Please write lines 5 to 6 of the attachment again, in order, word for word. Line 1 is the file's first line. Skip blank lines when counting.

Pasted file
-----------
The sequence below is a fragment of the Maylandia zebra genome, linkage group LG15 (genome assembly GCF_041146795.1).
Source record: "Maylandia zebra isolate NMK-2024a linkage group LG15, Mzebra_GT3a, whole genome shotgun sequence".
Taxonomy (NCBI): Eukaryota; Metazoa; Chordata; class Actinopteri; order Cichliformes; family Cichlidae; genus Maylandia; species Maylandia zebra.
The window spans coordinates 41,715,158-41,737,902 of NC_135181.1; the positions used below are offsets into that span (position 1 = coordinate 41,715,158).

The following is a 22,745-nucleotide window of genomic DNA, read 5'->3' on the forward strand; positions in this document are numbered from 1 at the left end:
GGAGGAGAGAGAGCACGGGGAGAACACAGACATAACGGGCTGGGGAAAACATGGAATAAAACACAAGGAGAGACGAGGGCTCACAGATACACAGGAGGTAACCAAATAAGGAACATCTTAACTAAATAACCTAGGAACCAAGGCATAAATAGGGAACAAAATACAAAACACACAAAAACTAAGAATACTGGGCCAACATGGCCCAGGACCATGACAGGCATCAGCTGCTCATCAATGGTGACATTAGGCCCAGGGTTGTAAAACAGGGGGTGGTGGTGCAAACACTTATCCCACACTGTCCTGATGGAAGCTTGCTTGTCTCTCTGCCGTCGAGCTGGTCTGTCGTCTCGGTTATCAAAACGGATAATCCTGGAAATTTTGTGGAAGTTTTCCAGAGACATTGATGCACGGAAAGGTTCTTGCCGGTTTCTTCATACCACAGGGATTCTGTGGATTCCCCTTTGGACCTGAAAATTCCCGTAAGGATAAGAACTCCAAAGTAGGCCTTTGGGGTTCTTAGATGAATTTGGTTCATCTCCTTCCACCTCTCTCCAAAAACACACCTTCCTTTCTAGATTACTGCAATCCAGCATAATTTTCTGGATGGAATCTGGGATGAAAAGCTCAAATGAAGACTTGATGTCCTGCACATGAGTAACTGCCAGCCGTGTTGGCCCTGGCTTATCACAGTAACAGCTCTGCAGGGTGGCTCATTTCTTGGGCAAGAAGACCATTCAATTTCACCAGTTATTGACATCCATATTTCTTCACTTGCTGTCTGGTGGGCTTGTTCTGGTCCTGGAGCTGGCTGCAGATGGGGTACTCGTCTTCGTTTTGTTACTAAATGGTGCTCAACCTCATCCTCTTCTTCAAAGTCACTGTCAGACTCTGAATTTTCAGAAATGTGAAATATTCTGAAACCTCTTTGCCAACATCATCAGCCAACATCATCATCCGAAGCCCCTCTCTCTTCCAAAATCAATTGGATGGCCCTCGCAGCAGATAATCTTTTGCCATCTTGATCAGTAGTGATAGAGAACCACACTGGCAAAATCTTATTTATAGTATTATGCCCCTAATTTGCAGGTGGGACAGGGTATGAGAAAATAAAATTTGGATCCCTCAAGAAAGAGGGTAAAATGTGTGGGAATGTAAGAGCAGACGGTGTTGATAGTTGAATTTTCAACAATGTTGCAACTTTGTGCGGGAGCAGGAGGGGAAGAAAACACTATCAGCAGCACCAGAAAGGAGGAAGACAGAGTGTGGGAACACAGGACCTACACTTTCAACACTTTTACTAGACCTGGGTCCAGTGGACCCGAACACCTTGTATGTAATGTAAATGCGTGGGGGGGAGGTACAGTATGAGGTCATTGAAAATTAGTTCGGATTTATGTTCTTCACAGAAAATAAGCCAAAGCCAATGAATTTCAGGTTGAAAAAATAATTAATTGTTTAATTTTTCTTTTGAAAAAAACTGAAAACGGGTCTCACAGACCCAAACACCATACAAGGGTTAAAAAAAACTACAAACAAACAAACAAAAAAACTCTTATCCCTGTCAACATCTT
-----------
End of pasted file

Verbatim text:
The following is a 22,745-nucleotide window of genomic DNA, read 5'->3' on the forward strand; positions in this document are numbered from 1 at the left end:
GGAGGAGAGAGAGCACGGGGAGAACACAGACATAACGGGCTGGGGAAAACATGGAATAAAACACAAGGAGAGACGAGGGCTCACAGATACACAGGAGGTAACCAAATAAGGAACATCTTAACTAAATAACCTAGGAACCAAGGCATAAATAGGGAACAAAATACAAAACACACAAAAACTAAGAATACTGGGCCAACATGGCCCAGGACCATGACAGGCATCAGCTGCTCATCAATGGTGACATTAGGCCCAGGGTTGTAAAACAGGGGGTGGTGGTGCAAACACTTATCCCACACTGTCCTGATGGAAGCTTGCTTGTCTCTCTGCCGTCGAGCTGGTCTGTCGTCTCGGTTATCAAAACGGATAATCCTGGAAATTTTGTGGAAGTTTTCCAGAGACATTGATGCACGGAAAGGTTCTTGCCGGTTTCTTCATACCACAGGGATTCTGTGGATTCCCCTTTGGACCTGAAAATTCCCGTAAGGATAAGAACTCCAAAGTAGGCCTTTGGGGTTCTTAGATGAATTTGGTTCATCTCCTTCCACCTCTCTCCAAAAACACACCTTCCTTTCTAGATTACTGCAATCCAGCATAATTTTCTGGATGGAATCTGGGATGAAAAGCTCAAATGAAGACTTGATGTCCTGCACATGAGTAACTGCCAGCCGTGTTGGCCCTGGCTTATCACAGTAACAGCTCTGCAGGGTGGCTCATTTCTTGGGCAAGAAGACCATTCAATTTCACCAGTTATTGACATCCATATTTCTTCACTTGCTGTCTGGTGGGCTTGTTCTGGTCCTGGAGCTGGCTGCAGATGGGGTACTCGTCTTCGTTTTGTTACTAAATGGTGCTCAACCTCATCCTCTTCTTCAAAGTCACTGTCAGACTCTGAATTTTCAGAAATGTGAAATATTCTGAAACCTCTTTGCCAACATCATCAGCCAACATCATCATCCGAAGCCCCTCTCTCTTCCAAAATCAATTGGATGGCCCTCGCAGCAGATAATCTTTTGCCATCTTGATCAGTAGTGATAGAGAACCACACTGGCAAAATCTTATTTATAGTATTATGCCCCTAATTTGCAGGTGGGACAGGGTATGAGAAAATAAAATTTGGATCCCTCAAGAAAGAGGGTAAAATGTGTGGGAATGTAAGAGCAGACGGTGTTGATAGTTGAATTTTCAACAATGTTGCAACTTTGTGCGGGAGCAGGAGGGGAAGAAAACACTATCAGCAGCACCAGAAAGGAGGAAGACAGAGTGTGGGAACACAGGACCTACACTTTCAACACTTTTACTAGACCTGGGTCCAGTGGACCCGAACACCTTGTATGTAATGTAAATGCGTGGGGGGGAGGTACAGTATGAGGTCATTGAAAATTAGTTCGGATTTATGTTCTTCACAGAAAATAAGCCAAAGCCAATGAATTTCAGGTTGAAAAAATAATTAATTGTTTAATTTTTCTTTTGAAAAAAACTGAAAACGGGTCTCACAGACCCAAACACCATACAAGGGTTAAAAAAAACTACAAACAAACAAACAAAAAAACTCTTATCCCTGTCAACATCTT